Article By: Taylor Davidson
Throughout his career, Vic has gained attention through his beautiful story telling and use of real life issues in his music. On the 24 year old’s debut album, “The Autobiography,” Mensa exceeds fan’s expectations as it takes us through his pain, mistakes and growth. In an interview with NPR, the rapper explained why it took him so long to perfectly curate the album which would in turn be Vic’s personal introduction to the world: “I’m speaking about loss and love and addiction and depression and all of those things that [at] one time, pulling my brain in so many directions, had me confined, in a cage for some years.”
The project opens up with “Say I Didn’t,” a testimony to the fact that throughout the album Vic will prove anyone who ever doubted him wrong. Flowing smoothly off the intro, “Memories on 47th St.” offers a melodic chorus to accompany Mensa’s nostalgia of his life on the Southside. Through sharing his hardships with listeners, Vic’s artistry and success becomes even more impressive after learning raw details about his life.
On “Homewrecker,” Vic paints a lively and painful scene of what happened when his ex girlfriend may have caught him with another girl in his home. Mensa raps about their fight, detailing about his house getting torn apart in a rage and what eventually came of it. He makes the listener feel as though they were a part of the scene through the vivid recount. With Weezer’sRivers Cuomo on the outro, “Homewrecker” flushes into “Gorgeous,” an explanation from Vic on why he may have cheated. Syd from The Internet leads Vic’s voice on the chorus, allowing his melody to sound wildly electric. The upbeat song makes listeners wish to forgive Vic’s cheating scandal as the two harmonize: “‘Cause girl you’re gorgeous, go ‘head I feel gorgeous in your hands.”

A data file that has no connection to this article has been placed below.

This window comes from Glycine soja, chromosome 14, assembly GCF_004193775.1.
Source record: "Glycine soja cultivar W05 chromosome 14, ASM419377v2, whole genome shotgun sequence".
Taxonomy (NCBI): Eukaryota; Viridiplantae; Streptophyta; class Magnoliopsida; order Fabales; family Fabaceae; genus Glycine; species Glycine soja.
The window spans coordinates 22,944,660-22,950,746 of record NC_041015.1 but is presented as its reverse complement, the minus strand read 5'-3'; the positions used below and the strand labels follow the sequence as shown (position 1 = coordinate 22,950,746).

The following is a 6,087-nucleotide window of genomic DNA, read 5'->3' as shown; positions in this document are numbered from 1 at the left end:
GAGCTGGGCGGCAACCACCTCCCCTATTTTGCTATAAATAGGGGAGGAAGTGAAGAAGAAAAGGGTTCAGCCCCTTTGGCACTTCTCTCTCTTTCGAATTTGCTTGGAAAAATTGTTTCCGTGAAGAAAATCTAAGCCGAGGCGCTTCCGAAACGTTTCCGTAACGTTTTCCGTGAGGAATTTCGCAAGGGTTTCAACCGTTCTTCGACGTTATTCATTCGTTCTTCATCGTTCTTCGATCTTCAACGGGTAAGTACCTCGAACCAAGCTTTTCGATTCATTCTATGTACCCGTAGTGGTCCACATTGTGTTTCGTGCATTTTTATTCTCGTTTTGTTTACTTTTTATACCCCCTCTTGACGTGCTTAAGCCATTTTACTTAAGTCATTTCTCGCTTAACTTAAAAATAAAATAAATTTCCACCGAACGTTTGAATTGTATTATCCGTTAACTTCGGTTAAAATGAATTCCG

“Heaven On Earth” is the most eye-opening and earth-shattering track on the album. Though he first released the song a year ago at Lollapalooza, “Heaven On Earth” fits perfectly into the album as it humbles listeners to the point where they can truly feel Mensa’s pain that fuels the project. Vic speaks about the death of his close friend “Killa Cam” through four perspectives: his own, Cam’s, the man who killed Cam, and the woman who had Cam set up. The raw lyrics and eerie beat immediately allow listeners to imagine the situation in a personal way. He writes to himself from Cam in heaven: “I see you in that bathroom stall suicidal with that gun in hand
How could you wanna die? Shit is so good for you
Heaven ain’t that bad though
Just a lot of sunny days, mad dope
I smoked with Kurt Cobain yesterday, he said he liked your shit
And to tell you that you on the right path though
Don’t cry, I’mma see you when it’s time
And it ain’t time yet, so keep on your grind” Vic clearly knows his potential, but at times he feels lost without those he loves around him. In order to fill this void and feel their presence, he writes in their perspective in order to adopt their support in a spiritual way.
On an quirky descending beat produced by Pharrell Williams, “Wings” is a freeing song about Vic literally spreading his wings and letting the hardships of his past go, releasing the “New Vic.” You can hear the power in his voice as he sings about flying on one of the album’s singles.
“The Autobiography” is Vic’s way of proving to the world that he is a strong and capable artist. Through his raw and personal lyricism he proves that he can, in fact, make it to the top and when he puts his pain and past into his music it creates an absolutely beautiful product. Vic has an amazing way of enabling his listeners to feel free and a sense of personal relation through his passion.